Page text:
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Does the tumour microenvironment alter tumorigenesis and clinical response in transmissible venereal tumour in dogs?
- Ballestero Fêo, H., Montoya Flórez, L., Yamatogi, R. S., Prado Duzanski, A., Araújo, J. P., Oliveira, R. A., Rocha, N. S.
- Veterinary and comparative oncology 2018 v.16 no.3 pp. 370-378
- CXCR4 receptor, carcinogenesis, dogs, gene expression, genes, immune system, interferon-gamma, interleukin-6, metastasis, monitoring, neoplasm cells, neoplasms, transforming growth factor beta, vascular endothelial growth factors, vincristine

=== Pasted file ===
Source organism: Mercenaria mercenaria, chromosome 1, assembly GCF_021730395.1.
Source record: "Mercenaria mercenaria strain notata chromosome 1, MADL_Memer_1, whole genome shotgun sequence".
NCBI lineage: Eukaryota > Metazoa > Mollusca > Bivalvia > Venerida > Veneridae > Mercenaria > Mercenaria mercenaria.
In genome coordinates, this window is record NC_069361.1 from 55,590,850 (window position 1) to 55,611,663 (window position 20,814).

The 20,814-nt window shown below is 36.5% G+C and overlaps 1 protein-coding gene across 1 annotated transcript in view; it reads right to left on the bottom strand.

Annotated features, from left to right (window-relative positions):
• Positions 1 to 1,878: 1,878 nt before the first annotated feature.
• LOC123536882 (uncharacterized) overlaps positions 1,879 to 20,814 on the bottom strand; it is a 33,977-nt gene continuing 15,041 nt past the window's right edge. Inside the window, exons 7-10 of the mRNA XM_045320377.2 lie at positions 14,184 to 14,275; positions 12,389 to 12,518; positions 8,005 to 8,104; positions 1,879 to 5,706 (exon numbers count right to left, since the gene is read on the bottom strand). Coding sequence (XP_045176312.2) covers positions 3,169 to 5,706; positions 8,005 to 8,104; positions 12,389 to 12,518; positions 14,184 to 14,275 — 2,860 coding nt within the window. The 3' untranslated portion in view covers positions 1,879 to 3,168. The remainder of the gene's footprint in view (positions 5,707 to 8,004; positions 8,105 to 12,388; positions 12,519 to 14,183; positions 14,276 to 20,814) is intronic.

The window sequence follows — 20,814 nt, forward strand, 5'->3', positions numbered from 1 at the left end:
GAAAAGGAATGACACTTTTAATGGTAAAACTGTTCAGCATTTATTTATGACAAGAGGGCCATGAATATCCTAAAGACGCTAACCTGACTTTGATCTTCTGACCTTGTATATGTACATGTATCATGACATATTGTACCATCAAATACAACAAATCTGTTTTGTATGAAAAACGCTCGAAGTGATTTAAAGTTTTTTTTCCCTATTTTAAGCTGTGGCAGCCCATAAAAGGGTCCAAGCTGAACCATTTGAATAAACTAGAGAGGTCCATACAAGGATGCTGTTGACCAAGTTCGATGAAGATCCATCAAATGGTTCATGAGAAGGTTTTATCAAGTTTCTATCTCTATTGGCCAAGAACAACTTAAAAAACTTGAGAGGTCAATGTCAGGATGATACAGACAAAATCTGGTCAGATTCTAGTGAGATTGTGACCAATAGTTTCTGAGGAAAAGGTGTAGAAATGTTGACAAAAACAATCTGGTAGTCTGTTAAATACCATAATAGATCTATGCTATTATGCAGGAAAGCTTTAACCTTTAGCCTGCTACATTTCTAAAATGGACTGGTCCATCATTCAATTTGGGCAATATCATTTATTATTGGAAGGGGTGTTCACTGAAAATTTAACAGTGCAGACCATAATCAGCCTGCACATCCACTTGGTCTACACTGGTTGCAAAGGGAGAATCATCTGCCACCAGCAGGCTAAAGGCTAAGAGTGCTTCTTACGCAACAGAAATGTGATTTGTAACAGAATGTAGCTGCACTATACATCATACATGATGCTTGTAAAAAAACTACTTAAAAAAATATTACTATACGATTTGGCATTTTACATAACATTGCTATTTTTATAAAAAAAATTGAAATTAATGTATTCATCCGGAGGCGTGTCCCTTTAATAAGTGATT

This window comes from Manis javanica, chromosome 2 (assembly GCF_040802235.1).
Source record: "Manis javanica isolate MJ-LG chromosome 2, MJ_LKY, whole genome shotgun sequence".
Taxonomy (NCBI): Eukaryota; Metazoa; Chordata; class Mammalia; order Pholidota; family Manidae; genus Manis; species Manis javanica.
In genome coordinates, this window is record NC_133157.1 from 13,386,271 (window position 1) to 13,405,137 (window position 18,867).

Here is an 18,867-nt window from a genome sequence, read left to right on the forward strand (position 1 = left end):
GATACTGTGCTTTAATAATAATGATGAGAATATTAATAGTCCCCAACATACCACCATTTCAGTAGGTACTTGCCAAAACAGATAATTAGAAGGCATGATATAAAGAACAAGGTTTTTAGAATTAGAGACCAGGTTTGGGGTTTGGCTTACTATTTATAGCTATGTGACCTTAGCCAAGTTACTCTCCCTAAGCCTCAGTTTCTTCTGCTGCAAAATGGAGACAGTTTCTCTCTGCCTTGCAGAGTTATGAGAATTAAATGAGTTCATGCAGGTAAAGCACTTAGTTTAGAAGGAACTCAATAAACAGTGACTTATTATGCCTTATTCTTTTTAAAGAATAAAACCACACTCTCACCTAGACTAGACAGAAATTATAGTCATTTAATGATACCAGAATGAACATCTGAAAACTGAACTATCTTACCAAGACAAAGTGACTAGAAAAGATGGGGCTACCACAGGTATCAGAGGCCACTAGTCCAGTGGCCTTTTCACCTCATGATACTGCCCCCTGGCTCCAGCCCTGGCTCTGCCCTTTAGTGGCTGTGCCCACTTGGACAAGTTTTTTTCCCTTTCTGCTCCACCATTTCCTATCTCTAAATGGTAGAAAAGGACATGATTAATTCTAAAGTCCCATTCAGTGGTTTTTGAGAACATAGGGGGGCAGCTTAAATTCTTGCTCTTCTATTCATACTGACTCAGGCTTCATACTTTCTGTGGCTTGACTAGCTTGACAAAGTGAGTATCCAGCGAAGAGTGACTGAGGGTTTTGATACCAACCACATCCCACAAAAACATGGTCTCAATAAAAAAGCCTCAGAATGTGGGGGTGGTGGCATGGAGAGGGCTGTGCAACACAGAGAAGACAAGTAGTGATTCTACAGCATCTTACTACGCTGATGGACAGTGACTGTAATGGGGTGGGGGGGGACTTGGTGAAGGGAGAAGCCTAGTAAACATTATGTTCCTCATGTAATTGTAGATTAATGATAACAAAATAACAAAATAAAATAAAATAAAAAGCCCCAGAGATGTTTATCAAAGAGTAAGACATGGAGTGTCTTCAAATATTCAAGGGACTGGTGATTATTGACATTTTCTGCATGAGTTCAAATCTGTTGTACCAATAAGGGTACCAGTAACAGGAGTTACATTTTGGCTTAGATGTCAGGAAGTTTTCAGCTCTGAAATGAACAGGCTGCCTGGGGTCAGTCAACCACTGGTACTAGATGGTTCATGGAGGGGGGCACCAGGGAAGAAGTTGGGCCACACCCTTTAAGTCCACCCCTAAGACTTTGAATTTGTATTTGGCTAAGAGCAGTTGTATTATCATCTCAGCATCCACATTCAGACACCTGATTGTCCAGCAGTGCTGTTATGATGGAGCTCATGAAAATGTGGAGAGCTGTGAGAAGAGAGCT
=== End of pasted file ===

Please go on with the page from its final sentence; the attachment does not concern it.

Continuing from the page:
- The canine transmissible venereal tumour (CTVT) is a transmissible cancer that is spread naturally between dogs, with the ability to develop and evade the immune system, despite strict immune surveillance of the host. Furthermore, molecular signalling between cells of the immune system and the tumour microenvironment appear to influence the behaviour and development of the tumour. Thus, this study aimed to quantify the expression of genes related to the immune system such as IL‐6, IFN‐γ, and TGF‐β, as well as angiogenic factors (VEGF, CXCR4), in CTVT cells in vivo and in vitro (primary culture), correlating with the clinical response of the animals treated with vincristine. As expected, the most prevalent subtype was plasmacytoid cells, although lymphocytic cells were also found, indicating the possibility of polyclonality. When we compared the gene expressions of IFN‐γ and IL‐6, we mostly found low expression, concluding that MHC expression was probably not occurring in tumour cells, and no activation of immune cells to eliminate the tumour. The TGF‐β gene was normal in the majority of animals but demonstrated decreased expression in vincristine resistant animals, leading to the hypothesis that the concentration of tumour‐derived TGF‐β was affecting and even suppressing the real TGF‐β expression, favouring tumour proliferation and progression in these cases. VEGF expression was extremely high, demonstrating its angiogenic role in tumour growth, while CXCR4 was decreased, possibly because of CTVT’s low metastatic potential. Thus, we concluded that the tumour microenvironment, together with the immune system of the host, influences CTVT, presumably altering its tumorigenesis and the animal’s clinical response to treatment.